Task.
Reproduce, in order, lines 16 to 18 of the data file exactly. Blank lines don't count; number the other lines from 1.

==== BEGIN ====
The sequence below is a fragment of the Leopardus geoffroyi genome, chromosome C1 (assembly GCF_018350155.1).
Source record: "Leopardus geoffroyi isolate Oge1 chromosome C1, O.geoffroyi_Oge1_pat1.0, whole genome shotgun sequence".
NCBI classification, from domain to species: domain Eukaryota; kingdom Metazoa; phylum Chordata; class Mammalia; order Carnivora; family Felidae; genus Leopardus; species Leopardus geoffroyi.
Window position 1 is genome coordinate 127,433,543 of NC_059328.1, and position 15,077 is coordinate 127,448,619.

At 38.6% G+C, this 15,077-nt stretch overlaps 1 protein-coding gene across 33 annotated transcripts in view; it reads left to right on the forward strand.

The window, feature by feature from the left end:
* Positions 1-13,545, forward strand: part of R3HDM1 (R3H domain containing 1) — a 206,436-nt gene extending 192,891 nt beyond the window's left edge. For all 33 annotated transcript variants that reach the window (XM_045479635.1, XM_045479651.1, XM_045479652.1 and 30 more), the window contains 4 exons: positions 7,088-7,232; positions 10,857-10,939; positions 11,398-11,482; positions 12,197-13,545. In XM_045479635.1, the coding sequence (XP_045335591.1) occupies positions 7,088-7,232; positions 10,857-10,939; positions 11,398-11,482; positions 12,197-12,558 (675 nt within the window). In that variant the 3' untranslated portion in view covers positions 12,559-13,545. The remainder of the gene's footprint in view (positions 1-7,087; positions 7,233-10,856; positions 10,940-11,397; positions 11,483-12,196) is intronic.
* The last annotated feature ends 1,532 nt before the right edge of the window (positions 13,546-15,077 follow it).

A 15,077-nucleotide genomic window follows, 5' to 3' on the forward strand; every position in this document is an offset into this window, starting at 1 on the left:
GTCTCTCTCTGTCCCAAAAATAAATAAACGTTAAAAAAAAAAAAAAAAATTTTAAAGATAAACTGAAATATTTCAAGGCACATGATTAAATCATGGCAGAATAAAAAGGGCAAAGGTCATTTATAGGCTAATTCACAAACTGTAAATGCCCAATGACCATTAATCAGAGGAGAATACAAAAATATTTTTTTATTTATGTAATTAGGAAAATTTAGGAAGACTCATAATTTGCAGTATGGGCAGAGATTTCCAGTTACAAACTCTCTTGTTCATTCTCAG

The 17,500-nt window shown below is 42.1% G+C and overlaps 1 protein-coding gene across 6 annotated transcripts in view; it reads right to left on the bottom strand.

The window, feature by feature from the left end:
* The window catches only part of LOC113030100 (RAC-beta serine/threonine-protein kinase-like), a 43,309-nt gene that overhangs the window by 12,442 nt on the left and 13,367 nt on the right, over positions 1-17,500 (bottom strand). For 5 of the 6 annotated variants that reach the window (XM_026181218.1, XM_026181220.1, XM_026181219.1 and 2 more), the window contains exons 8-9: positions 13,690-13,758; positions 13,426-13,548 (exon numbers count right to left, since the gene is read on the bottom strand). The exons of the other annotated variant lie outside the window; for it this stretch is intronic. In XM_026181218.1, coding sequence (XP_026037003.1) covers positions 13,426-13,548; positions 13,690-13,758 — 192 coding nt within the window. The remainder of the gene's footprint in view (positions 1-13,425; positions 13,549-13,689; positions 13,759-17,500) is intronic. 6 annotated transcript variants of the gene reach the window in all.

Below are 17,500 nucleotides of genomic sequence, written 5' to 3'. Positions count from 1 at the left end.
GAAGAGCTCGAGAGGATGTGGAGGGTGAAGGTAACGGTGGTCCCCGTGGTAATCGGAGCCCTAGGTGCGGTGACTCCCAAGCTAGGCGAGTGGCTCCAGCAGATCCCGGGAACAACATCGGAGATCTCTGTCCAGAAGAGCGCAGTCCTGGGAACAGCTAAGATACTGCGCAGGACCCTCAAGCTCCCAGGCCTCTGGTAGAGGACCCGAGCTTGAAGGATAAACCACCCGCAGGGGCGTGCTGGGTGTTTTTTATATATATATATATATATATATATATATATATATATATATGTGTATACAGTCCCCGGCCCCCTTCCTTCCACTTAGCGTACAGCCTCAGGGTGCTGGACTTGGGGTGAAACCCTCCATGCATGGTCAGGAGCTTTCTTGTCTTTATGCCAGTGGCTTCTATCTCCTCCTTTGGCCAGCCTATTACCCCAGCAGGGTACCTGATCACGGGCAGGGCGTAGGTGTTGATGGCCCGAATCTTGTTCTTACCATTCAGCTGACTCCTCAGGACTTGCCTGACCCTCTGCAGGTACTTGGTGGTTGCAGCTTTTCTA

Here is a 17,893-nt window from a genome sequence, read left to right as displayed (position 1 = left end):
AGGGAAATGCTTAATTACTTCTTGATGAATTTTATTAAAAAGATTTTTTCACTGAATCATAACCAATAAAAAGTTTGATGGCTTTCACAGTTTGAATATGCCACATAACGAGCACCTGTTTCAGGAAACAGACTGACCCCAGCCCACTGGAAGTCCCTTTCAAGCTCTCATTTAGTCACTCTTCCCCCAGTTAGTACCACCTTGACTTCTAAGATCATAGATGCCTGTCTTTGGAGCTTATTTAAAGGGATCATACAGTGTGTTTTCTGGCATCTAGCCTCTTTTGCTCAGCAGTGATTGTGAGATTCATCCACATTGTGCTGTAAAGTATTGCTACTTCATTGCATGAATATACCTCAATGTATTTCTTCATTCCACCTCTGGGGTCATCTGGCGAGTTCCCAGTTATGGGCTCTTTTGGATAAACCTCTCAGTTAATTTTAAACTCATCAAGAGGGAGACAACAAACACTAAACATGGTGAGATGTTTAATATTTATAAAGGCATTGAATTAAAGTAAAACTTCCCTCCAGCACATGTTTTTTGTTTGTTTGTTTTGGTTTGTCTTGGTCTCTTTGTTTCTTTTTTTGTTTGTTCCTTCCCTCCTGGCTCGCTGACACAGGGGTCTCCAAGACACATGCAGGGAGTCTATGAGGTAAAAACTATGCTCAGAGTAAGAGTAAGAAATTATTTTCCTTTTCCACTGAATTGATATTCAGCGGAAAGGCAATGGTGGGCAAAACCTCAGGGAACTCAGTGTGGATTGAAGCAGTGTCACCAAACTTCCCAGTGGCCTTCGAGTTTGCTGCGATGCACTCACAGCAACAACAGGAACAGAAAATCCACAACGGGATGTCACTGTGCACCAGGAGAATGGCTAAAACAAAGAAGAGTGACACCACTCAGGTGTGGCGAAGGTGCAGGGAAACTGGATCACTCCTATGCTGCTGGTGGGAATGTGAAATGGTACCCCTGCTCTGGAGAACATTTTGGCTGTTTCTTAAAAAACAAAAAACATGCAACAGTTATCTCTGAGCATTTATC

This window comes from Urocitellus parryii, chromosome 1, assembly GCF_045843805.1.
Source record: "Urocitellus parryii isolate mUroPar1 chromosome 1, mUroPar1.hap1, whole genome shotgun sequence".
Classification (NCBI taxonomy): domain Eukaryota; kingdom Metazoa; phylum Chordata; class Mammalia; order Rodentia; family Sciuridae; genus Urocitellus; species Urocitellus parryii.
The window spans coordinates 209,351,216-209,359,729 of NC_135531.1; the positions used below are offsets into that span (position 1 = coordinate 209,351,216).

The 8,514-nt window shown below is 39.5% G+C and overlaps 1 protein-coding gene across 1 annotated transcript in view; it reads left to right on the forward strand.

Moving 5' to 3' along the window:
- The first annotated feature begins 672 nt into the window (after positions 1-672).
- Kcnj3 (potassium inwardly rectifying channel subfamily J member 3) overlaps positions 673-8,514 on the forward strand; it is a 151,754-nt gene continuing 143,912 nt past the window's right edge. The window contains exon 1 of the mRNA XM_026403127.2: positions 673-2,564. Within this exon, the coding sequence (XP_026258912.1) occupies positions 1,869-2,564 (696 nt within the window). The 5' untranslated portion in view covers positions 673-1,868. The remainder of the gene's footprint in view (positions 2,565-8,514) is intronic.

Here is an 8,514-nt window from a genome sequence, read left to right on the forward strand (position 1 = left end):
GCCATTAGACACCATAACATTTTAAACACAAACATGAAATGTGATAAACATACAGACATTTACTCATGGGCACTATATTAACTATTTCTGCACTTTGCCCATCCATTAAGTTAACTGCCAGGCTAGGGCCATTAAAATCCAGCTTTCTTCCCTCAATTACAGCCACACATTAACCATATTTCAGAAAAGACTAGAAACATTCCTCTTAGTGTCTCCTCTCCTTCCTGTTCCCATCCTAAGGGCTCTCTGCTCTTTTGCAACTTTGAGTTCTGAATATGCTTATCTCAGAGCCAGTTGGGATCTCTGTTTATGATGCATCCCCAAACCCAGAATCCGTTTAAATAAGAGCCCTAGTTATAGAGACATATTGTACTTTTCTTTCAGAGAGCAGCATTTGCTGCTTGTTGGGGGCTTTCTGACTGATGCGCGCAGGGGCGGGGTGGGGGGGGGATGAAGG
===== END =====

Here is a 17,893-nt window from a genome sequence, read left to right as displayed (position 1 = left end):
AGGGAAATGCTTAATTACTTCTTGATGAATTTTATTAAAAAGATTTTTTCACTGAATCATAACCAATAAAAAGTTTGATGGCTTTCACAGTTTGAATATGCCACATAACGAGCACCTGTTTCAGGAAACAGACTGACCCCAGCCCACTGGAAGTCCCTTTCAAGCTCTCATTTAGTCACTCTTCCCCCAGTTAGTACCACCTTGACTTCTAAGATCATAGATGCCTGTCTTTGGAGCTTATTTAAAGGGATCATACAGTGTGTTTTCTGGCATCTAGCCTCTTTTGCTCAGCAGTGATTGTGAGATTCATCCACATTGTGCTGTAAAGTATTGCTACTTCATTGCATGAATATACCTCAATGTATTTCTTCATTCCACCTCTGGGGTCATCTGGCGAGTTCCCAGTTATGGGCTCTTTTGGATAAACCTCTCAGTTAATTTTAAACTCATCAAGAGGGAGACAACAAACACTAAACATGGTGAGATGTTTAATATTTATAAAGGCATTGAATTAAAGTAAAACTTCCCTCCAGCACATGTTTTTTGTTTGTTTGTTTTGGTTTGTCTTGGTCTCTTTGTTTCTTTTTTTGTTTGTTCCTTCCCTCCTGGCTCGCTGACACAGGGGTCTCCAAGACACATGCAGGGAGTCTATGAGGTAAAAACTATGCTCAGAGTAAGAGTAAGAAATTATTTTCCTTTTCCACTGAATTGATATTCAGCGGAAAGGCAATGGTGGGCAAAACCTCAGGGAACTCAGTGTGGATTGAAGCAGTGTCACCAAACTTCCCAGTGGCCTTCGAGTTTGCTGCGATGCACTCACAGCAACAACAGGAACAGAAAATCCACAACGGGATGTCACTGTGCACCAGGAGAATGGCTAAAACAAAGAAGAGTGACACCACTCAGGTGTGGCGAAGGTGCAGGGAAACTGGATCACTCCTATGCTGCTGGTGGGAATGTGAAATGGTACCCCTGCTCTGGAGAACATTTTGGCTGTTTCTTAAAAAACAAAAAACATGCAACAGTTATCTCTGAGCATTTATC

This window comes from Urocitellus parryii, chromosome 1, assembly GCF_045843805.1.